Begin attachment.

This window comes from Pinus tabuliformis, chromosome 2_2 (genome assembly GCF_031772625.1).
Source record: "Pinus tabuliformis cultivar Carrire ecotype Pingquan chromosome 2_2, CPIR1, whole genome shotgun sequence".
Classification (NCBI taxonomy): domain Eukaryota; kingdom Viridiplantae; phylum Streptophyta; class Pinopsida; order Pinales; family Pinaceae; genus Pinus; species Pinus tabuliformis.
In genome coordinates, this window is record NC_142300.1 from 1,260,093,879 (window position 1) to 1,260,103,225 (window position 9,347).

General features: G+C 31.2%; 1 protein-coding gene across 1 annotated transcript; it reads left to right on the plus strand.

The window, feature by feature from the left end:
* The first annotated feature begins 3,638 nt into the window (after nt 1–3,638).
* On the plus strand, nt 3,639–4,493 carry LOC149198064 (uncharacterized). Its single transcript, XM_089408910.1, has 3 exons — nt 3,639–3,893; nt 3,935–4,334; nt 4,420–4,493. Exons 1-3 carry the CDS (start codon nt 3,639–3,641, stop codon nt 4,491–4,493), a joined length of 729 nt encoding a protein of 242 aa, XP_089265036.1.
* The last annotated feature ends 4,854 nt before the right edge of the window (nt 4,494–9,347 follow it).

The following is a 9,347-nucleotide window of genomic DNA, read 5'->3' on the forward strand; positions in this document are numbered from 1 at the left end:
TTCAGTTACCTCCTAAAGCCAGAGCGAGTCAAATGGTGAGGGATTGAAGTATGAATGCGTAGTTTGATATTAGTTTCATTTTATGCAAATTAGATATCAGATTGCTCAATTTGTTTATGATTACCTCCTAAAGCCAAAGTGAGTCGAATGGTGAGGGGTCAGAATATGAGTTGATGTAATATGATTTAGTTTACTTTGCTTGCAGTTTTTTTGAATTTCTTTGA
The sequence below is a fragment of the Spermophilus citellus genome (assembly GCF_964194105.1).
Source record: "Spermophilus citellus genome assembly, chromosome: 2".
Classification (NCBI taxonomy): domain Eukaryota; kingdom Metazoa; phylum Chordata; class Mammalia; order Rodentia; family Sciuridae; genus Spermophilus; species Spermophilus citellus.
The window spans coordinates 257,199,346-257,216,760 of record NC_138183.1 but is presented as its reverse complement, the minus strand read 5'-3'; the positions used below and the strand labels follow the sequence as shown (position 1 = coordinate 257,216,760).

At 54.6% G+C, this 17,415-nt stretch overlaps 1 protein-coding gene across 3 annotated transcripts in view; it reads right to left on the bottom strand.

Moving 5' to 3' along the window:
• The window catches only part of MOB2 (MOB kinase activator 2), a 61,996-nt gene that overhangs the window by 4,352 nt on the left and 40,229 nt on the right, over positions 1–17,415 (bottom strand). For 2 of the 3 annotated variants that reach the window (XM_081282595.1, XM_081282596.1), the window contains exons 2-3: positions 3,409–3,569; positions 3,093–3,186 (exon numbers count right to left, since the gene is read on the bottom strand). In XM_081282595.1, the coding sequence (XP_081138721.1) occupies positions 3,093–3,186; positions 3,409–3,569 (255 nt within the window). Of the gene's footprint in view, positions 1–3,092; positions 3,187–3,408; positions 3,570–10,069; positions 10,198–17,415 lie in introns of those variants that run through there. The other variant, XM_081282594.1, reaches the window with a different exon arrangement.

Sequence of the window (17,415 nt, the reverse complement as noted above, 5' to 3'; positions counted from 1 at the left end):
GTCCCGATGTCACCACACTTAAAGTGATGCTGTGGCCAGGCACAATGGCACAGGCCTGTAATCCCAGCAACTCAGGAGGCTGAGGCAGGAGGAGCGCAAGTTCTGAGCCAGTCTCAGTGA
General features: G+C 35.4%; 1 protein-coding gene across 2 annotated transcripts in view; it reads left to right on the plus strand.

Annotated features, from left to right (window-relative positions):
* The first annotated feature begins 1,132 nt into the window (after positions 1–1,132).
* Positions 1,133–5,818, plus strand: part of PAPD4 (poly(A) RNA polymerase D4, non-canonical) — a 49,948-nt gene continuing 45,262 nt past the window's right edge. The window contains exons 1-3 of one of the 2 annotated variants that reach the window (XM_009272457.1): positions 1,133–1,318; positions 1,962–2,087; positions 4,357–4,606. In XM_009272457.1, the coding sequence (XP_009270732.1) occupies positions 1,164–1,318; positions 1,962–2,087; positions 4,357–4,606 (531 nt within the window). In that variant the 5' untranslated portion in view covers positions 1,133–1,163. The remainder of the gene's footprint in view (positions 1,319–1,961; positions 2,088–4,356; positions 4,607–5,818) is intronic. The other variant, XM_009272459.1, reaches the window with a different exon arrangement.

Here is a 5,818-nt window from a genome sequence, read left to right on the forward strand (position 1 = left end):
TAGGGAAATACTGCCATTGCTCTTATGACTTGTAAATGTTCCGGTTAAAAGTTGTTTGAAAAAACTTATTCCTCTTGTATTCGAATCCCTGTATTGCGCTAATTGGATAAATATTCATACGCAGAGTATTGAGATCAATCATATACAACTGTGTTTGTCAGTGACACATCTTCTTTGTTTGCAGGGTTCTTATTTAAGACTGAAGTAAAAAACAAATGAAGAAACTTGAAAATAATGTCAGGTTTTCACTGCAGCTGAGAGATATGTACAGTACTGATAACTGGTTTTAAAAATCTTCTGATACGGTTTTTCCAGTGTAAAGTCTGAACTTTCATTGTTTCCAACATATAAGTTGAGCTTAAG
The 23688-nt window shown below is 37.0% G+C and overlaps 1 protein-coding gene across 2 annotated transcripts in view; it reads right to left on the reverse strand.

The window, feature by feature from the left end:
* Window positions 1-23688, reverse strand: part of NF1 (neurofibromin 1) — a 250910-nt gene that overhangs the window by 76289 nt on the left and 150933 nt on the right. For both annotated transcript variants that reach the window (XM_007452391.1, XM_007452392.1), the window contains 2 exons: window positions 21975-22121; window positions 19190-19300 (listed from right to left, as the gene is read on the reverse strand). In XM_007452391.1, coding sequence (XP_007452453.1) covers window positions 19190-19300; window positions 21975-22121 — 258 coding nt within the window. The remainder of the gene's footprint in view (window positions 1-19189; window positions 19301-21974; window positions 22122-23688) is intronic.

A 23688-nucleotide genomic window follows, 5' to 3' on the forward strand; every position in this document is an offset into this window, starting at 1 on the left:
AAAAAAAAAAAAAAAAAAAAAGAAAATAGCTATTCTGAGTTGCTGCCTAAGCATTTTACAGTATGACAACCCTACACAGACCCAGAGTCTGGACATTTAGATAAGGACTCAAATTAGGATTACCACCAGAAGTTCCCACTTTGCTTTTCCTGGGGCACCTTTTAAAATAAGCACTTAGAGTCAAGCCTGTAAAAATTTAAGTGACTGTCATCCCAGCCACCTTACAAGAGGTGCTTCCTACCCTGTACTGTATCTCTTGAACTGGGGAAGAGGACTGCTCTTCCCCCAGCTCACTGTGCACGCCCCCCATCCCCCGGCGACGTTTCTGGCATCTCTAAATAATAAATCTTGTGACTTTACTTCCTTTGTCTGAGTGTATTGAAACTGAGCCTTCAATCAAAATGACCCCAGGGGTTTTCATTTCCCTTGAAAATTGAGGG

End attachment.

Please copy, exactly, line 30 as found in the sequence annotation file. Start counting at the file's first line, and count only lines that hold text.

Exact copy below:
A 23688-nucleotide genomic window follows, 5' to 3' on the forward strand; every position in this document is an offset into this window, starting at 1 on the left: